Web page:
Dark analytics. It sounds like a concept from the Matrix film trilogy, but it’s really an untapped resource that could be costing Australian businesses thousands. This is the process of analysing dark data, which Gartner defines as “the information assets organisations collect, process and store during regular business activities, but generally fail to use for other purposes”.

Think information that you’ve stored for compliance or record-keeping, but never used for anything else. Dark analytics is how you interpret this unstructured information, and fashion those spare parts into strong business tools – and it’s increasingly crucial in app development.

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With dark analytics, you can accelerate development cycles

It’s an agile world, and we’re just living in it. As businesses move away from waterfall working models and adopt agility, the key to success becomes your ability to identify inefficiencies in a cycle and eliminate or automate them. Dark analytics can show you the way to do that.

Dark analytics shines a light on the data you aren’t able to use.

In app development, analytics is typically applied at the Big Data level, capturing and interpreting user activity to improve developer output. With dark analytics, you can analyse the behaviour of your own teams too.

Think about the volumes of data that QA engineers, developers and designers create throughout a single dev cycle. Information from emails, archived systems, ZIP files and even previous unfinished projects or code snippets can be used to identify where things have gone wrong, where they went right, and how your team can improve on them in the future.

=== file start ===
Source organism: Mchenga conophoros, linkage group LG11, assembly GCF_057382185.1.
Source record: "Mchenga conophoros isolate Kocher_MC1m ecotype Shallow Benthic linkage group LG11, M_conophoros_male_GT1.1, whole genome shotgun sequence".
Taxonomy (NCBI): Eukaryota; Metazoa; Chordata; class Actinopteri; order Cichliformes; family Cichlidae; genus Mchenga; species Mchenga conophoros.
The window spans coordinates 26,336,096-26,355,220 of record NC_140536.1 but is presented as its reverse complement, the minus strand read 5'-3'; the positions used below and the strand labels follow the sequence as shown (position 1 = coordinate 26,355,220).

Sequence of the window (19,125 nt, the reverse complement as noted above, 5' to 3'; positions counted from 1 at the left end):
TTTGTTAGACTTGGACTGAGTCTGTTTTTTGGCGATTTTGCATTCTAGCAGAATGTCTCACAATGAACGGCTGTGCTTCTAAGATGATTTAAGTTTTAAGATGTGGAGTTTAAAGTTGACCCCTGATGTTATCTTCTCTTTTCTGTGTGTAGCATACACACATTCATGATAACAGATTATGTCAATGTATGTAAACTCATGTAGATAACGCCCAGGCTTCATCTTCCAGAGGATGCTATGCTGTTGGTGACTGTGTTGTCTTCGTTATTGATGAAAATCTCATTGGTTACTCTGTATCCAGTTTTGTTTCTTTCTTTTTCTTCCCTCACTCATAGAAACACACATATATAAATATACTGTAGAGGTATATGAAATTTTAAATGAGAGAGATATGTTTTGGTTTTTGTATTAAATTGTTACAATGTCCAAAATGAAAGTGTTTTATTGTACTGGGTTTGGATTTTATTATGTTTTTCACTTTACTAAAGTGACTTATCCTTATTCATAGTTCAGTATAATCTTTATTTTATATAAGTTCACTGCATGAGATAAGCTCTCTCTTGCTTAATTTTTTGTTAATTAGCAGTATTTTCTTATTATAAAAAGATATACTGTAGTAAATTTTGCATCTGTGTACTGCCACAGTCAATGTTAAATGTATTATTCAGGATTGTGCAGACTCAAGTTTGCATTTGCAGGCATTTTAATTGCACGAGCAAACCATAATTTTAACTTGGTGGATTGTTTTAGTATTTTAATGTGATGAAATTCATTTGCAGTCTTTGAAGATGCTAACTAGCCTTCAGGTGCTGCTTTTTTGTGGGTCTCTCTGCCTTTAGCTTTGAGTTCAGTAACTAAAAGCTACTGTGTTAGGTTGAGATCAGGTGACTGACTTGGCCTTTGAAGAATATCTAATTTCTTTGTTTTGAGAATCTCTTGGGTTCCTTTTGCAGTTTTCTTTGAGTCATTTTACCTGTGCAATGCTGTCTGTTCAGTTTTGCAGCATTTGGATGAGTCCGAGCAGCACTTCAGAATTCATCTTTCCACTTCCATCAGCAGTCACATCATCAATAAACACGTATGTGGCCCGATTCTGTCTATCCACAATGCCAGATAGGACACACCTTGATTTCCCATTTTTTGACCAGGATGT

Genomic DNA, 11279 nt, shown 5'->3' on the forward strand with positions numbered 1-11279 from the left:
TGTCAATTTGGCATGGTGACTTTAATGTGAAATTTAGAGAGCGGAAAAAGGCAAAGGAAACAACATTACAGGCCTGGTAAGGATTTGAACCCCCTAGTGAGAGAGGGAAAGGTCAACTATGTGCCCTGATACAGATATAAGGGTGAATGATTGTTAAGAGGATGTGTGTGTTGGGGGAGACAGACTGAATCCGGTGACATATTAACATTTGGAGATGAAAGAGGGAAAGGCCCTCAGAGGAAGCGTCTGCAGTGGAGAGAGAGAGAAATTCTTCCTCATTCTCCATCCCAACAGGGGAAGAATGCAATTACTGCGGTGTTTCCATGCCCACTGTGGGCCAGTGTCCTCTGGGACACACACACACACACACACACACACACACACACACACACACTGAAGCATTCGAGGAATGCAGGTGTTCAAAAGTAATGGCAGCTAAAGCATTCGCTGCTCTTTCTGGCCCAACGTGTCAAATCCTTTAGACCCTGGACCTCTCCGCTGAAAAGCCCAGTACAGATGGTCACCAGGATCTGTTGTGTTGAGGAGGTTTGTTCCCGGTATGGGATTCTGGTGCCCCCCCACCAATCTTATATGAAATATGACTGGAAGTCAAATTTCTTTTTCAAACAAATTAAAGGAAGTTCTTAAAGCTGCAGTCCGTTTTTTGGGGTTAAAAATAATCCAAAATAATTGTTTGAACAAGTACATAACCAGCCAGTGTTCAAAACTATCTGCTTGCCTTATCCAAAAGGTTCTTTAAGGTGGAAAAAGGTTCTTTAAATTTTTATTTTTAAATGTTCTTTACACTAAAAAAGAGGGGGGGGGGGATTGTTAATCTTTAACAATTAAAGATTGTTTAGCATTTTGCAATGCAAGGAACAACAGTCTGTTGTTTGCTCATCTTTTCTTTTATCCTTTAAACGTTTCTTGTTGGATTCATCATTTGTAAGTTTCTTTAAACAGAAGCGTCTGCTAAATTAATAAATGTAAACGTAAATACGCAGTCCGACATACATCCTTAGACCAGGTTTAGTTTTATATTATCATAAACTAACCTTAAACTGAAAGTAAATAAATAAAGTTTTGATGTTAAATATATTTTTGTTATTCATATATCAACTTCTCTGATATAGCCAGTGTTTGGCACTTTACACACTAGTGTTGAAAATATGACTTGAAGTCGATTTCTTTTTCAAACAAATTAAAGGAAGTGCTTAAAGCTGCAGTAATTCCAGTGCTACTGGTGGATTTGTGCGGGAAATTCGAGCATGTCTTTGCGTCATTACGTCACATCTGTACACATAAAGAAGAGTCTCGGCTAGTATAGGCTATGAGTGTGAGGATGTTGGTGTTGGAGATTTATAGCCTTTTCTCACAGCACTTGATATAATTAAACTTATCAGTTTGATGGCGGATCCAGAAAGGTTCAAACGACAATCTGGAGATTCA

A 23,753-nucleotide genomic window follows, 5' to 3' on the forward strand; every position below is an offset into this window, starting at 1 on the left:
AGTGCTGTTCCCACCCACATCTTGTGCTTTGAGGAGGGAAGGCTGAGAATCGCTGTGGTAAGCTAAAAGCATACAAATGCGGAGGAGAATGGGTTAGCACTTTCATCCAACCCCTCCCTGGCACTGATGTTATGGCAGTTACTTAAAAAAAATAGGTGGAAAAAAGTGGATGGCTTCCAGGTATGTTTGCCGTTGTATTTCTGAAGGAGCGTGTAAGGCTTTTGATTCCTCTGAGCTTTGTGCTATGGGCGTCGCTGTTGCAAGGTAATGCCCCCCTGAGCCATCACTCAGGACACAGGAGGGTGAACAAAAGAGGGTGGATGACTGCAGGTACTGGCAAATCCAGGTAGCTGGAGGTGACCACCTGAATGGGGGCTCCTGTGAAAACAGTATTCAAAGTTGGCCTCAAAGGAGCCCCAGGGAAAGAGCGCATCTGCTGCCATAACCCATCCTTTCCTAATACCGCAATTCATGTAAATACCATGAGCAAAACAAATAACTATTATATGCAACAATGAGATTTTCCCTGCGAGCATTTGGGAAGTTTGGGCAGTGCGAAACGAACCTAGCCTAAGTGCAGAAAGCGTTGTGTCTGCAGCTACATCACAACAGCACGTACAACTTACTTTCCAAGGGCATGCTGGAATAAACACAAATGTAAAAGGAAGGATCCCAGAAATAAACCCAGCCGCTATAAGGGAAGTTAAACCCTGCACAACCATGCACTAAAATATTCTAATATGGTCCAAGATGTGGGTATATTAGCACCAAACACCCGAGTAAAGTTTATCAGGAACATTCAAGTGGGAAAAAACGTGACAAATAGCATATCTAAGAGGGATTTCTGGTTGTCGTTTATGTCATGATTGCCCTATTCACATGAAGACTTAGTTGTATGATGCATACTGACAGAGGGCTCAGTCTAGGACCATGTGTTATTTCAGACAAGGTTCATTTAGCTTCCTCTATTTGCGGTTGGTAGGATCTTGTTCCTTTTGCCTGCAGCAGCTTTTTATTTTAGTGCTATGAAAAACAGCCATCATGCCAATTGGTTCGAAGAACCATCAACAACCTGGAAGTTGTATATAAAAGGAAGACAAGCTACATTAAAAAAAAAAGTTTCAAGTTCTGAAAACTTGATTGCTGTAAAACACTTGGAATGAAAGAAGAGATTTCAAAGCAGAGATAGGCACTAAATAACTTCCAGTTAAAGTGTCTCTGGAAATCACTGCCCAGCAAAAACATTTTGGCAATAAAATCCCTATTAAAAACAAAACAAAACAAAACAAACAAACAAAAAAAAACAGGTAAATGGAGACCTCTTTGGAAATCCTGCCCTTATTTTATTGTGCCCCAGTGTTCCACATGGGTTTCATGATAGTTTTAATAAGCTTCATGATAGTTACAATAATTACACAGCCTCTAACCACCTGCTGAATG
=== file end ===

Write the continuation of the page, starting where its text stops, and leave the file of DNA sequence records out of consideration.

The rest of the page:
It’s information that’s just sitting there – app developers owe it to themselves to capitalise on it.


With dark analytics, you can adopt new market dimensions

Age, gender, location, device – the dimensions for tracking data from users are clear. But by harnessing dark data, there are untold opportunities to measure and break into new markets.

Dark analytics can help you build networks and find new market dimensions.

For example, Deloitte recently conducted a case study with Indiana University Health (IU Health) as it worked to tap into dark analytics. IU Health began by finding ways of capturing data from handwritten notes and audio recorded from patient conversations to enhance its understanding of the diagnostic process, before going a step further.

IU Health looked at dimensions it had never surveyed before, using dark analytics to compare seemingly unrelated pieces of information (like living in high-density areas and engagement with health services) to glean new insights into their audience.

For the crowded app development industry, this kind of insight can break crucial new ground in expanding market reach.


With dark analytics, you can prevent data hoarding

This problem is a favourite of Gartner. Their research director Alan Dayley recently bemoaned an “unstructured data nightmare” caused by both growth in data volumes and how much of this is left unstructured.

Examples include server log files and even details of customer feedback that slip through the analytics cracks. Many businesses hold onto this data with a ‘just in case’ mentality, creating massive stockpiles of information that become extremely expensive to maintain.

By adopting dark analytics, app developers can start sifting through the unstructured nightmare and working out what information they can use, what can feasibly be removed or which operational apps can be decommissioned.

Has your company found the best way to deal with its data?

Data hoarding is the equivalent of putting every single item you use in rubbish bins out back, and never emptying them. With dark analytics, you establish a system that puts some of that to good use and lets you clear out the rest.

Think about how much information your business has stored, and how much of it is useful. Gartner believes that by 2021, 80 per cent of organisations won’t have a data security policy to deal with this kind of problem. To get ahead of the curve, start shining a light on your dark data – or get in touch with the team at Techwitty.

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